International experts discuss about the importance of screening programs in the fight against colorectal cancer

International experts meet from 24 to 28 October in Barcelona at the European Congress of Gastroenterology (United European Gastroenterology Week) to discuss about the latest advances in research, diagnosis and treatment of digestive diseases. Special emphasis is placed on the fight against colorectal cancer, since, according to experts, Spain is lagging behind due to low deposit rates in screening programs. Dr. Antoni Castells, head of the Institute of Digestive and Metabolic Diseases (ICMDM) at Hospital Clinic of Barcelona, has been appointed United European Gastroenterology spokesperson on colorectal cancer screening programmes and is presenting today the results of his research in this field.

Colorectal cancer (CRC) is the third most common cancer worldwide, with one million new cases per year, and the second leading cause of cancer death. According to the Spanish Society for Medical Oncology (SEOM), 30,230 people in Spain will be diagnosed of CRC in 2015, becoming the highest incidence rate of all cancers in Spain, with men affected almost twice as much as women. Screening programs for this type of tumor are key for the identification of the disease at earlier stages, thus improving prognosis.

Although Spain has one of the highest CRC incidence rates in Western Europe, is lagging behind the rest of european countries in the fight against colorectal cancer with CRC screening participation rates of only 34%, long way off the EU target of a 65% screening participation rate.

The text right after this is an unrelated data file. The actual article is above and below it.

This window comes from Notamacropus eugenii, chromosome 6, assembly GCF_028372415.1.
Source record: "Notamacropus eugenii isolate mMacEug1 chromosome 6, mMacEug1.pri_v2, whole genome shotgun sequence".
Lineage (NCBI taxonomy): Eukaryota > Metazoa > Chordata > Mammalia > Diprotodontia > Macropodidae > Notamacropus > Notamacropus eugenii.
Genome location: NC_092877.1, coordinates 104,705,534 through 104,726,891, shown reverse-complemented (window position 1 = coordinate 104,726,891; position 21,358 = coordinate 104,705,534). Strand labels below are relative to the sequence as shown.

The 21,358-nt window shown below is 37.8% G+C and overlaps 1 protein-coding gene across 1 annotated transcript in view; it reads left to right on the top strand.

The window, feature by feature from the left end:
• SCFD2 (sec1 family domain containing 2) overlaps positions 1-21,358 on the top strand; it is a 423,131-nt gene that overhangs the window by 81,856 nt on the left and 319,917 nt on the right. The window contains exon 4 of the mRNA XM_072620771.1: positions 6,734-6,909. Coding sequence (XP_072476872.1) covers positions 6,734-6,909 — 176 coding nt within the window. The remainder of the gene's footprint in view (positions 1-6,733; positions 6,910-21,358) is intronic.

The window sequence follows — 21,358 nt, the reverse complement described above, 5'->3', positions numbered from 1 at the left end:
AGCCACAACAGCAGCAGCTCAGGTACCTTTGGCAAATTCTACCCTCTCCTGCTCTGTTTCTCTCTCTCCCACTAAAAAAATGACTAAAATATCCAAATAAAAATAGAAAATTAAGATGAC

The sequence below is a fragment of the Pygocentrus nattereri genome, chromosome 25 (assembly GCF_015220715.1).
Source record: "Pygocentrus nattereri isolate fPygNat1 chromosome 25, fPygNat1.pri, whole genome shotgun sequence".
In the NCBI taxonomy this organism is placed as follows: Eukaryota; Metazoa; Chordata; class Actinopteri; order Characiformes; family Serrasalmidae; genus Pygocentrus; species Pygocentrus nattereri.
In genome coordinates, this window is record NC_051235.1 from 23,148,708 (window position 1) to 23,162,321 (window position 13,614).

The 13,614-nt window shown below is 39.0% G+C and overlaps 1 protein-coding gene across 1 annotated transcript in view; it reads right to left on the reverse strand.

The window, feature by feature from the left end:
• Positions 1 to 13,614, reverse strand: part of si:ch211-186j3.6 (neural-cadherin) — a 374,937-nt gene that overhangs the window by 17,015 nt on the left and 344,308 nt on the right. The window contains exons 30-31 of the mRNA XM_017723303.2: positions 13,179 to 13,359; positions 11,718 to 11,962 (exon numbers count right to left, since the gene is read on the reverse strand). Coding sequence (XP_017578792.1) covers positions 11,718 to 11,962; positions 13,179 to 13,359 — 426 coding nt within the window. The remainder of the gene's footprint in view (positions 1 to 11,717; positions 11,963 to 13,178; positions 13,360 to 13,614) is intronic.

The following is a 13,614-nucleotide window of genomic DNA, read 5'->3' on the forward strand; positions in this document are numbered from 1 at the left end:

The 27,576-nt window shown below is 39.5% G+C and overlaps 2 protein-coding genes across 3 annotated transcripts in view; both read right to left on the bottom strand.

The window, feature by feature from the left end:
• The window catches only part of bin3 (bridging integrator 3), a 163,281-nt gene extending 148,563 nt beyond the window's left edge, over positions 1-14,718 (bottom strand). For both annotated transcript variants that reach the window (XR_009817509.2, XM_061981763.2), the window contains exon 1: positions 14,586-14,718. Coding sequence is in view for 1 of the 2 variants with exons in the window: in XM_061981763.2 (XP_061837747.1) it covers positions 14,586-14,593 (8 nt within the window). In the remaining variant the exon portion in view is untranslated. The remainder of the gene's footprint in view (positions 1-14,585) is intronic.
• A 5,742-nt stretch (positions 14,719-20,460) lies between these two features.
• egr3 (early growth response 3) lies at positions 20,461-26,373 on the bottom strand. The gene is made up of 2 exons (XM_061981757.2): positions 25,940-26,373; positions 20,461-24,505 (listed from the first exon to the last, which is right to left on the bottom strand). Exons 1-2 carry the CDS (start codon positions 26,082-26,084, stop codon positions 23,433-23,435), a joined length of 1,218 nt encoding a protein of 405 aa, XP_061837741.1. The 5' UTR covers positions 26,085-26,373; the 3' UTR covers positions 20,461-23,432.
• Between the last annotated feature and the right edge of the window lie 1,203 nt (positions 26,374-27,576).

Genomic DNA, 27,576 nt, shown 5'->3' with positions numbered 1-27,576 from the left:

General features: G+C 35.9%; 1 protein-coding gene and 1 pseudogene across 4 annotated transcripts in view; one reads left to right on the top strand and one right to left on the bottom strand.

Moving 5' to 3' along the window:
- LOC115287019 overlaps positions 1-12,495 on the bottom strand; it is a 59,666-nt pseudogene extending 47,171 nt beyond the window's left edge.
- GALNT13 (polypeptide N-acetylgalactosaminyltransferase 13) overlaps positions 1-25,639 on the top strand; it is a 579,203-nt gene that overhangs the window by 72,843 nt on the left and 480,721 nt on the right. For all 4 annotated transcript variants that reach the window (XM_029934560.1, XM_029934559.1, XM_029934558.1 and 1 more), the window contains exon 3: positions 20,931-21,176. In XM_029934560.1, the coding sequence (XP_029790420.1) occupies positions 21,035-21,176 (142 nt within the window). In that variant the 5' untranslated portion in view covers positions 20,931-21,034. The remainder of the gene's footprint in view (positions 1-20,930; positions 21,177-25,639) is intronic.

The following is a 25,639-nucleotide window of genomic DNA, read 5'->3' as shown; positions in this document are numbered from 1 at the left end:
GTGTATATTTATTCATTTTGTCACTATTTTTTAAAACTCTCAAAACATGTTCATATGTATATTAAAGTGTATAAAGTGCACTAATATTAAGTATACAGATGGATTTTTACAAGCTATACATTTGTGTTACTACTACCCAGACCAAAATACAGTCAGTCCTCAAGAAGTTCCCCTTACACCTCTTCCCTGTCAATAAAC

"Participation in CRC screening programs in Spain is worryingly low and there is no doubt that people are put off by a lack of awareness, the nature of current tests and the limited implementation of the programs organized in certain regions" explains Dr. Castells. "Whilst there are encouraging signs in certain areas of Spain, such as a 47% participation rate in Barcelona’s CRC screening program and 65% in the Basque country, we still have a long way to go if we are to meet our European targets nationally", he adds.

Dr. Castells is part of a team of international experts who are looking for new techniques for CRC screening in order to improve testing, participation and, ultimately, mortality rates. "These potential new CRC screening approaches have shown promise in preliminary studies and should be explored further in larger cohorts of patients. Having a non-invasive, accurate and blood-based detection method, would reduce the number of patients reluctant to be screened”, concludes Dr. Castells.